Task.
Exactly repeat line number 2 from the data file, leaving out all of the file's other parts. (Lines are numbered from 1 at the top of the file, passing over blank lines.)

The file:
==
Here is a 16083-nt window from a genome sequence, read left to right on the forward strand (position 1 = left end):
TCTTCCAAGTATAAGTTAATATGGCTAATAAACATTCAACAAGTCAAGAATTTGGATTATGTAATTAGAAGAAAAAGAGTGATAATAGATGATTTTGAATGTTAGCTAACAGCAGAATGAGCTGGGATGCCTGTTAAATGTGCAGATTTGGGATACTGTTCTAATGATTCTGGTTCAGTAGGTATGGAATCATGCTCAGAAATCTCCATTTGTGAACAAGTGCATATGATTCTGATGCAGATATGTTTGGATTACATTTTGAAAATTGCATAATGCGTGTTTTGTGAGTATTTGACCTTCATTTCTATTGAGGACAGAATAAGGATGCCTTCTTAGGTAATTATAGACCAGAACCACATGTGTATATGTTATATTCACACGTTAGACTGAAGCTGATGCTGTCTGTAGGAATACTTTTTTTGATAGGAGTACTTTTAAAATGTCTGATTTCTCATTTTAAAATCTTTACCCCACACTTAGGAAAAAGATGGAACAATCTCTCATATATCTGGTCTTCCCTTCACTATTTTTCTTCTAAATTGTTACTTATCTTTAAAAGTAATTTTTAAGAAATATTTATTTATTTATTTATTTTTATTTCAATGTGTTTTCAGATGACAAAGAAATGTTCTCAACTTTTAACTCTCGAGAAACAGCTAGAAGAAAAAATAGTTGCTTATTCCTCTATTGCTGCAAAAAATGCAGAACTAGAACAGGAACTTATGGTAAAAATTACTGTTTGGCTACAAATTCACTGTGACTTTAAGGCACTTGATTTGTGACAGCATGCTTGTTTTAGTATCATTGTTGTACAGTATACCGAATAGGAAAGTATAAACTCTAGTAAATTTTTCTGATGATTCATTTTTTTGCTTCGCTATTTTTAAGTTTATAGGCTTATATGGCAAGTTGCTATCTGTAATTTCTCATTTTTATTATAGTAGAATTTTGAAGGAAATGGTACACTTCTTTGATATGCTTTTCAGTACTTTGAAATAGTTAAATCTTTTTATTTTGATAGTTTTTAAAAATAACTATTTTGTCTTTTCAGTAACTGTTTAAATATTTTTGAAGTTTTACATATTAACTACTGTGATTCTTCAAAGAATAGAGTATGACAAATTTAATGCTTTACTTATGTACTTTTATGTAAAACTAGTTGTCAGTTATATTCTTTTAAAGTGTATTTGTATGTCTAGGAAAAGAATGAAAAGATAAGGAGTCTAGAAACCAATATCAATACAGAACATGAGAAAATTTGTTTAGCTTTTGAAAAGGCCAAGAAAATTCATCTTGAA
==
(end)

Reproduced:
TCTTCCAAGTATAAGTTAATATGGCTAATAAACATTCAACAAGTCAAGAATTTGGATTATGTAATTAGAAGAAAAAGAGTGATAATAGATGATTTTGAATGTTAGCTAACAGCAGAATGAGCTGGGATGCCTGTTAAATGTGCAGATTTGGGATACTGTTCTAATGATTCTGGTTCAGTAGGTATGGAATCATGCTCAGAAATCTCCATTTGTGAACAAGTGCATATGATTCTGATGCAGATATGTTTGGATTACATTTTGAAAATTGCATAATGCGTGTTTTGTGAGTATTTGACCTTCATTTCTATTGAGGACAGAATAAGGATGCCTTCTTAGGTAATTATAGACCAGAACCACATGTGTATATGTTATATTCACACGTTAGACTGAAGCTGATGCTGTCTGTAGGAATACTTTTTTTGATAGGAGTACTTTTAAAATGTCTGATTTCTCATTTTAAAATCTTTACCCCACACTTAGGAAAAAGATGGAACAATCTCTCATATATCTGGTCTTCCCTTCACTATTTTTCTTCTAAATTGTTACTTATCTTTAAAAGTAATTTTTAAGAAATATTTATTTATTTATTTATTTTTATTTCAATGTGTTTTCAGATGACAAAGAAATGTTCTCAACTTTTAACTCTCGAGAAACAGCTAGAAGAAAAAATAGTTGCTTATTCCTCTATTGCTGCAAAAAATGCAGAACTAGAACAGGAACTTATGGTAAAAATTACTGTTTGGCTACAAATTCACTGTGACTTTAAGGCACTTGATTTGTGACAGCATGCTTGTTTTAGTATCATTGTTGTACAGTATACCGAATAGGAAAGTATAAACTCTAGTAAATTTTTCTGATGATTCATTTTTTTGCTTCGCTATTTTTAAGTTTATAGGCTTATATGGCAAGTTGCTATCTGTAATTTCTCATTTTTATTATAGTAGAATTTTGAAGGAAATGGTACACTTCTTTGATATGCTTTTCAGTACTTTGAAATAGTTAAATCTTTTTATTTTGATAGTTTTTAAAAATAACTATTTTGTCTTTTCAGTAACTGTTTAAATATTTTTGAAGTTTTACATATTAACTACTGTGATTCTTCAAAGAATAGAGTATGACAAATTTAATGCTTTACTTATGTACTTTTATGTAAAACTAGTTGTCAGTTATATTCTTTTAAAGTGTATTTGTATGTCTAGGAAAAGAATGAAAAGATAAGGAGTCTAGAAACCAATATCAATACAGAACATGAGAAAATTTGTTTAGCTTTTGAAAAGGCCAAGAAAATTCATCTTGAA